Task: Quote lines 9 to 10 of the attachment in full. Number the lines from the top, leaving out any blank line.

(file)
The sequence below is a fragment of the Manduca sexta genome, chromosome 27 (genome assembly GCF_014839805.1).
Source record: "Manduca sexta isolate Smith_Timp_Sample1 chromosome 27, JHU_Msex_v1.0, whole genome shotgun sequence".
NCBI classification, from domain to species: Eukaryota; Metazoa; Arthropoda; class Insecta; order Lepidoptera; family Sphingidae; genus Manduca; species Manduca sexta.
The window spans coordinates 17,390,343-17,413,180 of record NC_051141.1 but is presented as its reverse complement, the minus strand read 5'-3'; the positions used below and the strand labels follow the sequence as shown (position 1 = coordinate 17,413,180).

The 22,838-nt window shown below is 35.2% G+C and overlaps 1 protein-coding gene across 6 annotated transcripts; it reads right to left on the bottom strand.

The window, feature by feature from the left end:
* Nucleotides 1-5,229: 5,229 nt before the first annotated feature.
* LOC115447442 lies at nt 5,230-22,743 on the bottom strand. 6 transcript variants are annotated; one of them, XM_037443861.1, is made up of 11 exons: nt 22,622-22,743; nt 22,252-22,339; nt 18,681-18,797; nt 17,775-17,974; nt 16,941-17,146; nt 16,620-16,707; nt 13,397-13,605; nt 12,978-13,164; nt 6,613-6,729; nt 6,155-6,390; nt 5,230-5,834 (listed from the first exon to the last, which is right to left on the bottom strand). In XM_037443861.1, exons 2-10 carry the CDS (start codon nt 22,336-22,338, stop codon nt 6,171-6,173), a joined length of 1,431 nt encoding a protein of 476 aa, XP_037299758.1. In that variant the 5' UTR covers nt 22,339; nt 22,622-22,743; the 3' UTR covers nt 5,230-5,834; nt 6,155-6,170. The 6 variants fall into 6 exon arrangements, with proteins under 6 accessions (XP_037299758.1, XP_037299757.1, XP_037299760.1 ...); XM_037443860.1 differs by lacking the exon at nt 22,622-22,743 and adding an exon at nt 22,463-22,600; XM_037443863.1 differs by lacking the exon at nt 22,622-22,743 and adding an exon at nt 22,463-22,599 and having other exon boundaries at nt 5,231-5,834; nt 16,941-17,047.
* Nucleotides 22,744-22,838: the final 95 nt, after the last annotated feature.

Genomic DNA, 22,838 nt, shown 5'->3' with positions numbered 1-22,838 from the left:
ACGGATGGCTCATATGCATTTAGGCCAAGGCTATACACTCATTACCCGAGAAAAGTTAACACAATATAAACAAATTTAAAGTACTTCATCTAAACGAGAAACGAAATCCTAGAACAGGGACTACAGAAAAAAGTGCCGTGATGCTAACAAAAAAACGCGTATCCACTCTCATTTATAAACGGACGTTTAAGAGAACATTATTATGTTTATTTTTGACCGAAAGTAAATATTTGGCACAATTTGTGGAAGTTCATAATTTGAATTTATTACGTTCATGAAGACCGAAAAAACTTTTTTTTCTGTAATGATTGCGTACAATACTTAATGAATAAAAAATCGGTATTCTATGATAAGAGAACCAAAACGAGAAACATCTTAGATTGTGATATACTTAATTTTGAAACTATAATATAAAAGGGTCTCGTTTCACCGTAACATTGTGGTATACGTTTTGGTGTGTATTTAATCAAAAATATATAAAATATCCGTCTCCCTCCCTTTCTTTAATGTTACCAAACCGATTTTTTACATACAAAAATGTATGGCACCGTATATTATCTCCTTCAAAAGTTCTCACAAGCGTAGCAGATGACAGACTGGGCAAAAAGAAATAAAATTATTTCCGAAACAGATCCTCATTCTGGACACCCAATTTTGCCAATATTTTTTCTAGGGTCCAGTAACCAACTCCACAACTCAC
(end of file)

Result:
* Nucleotides 22,744-22,838: the final 95 nt, after the last annotated feature.

Genomic DNA, 22,838 nt, shown 5'->3' with positions numbered 1-22,838 from the left: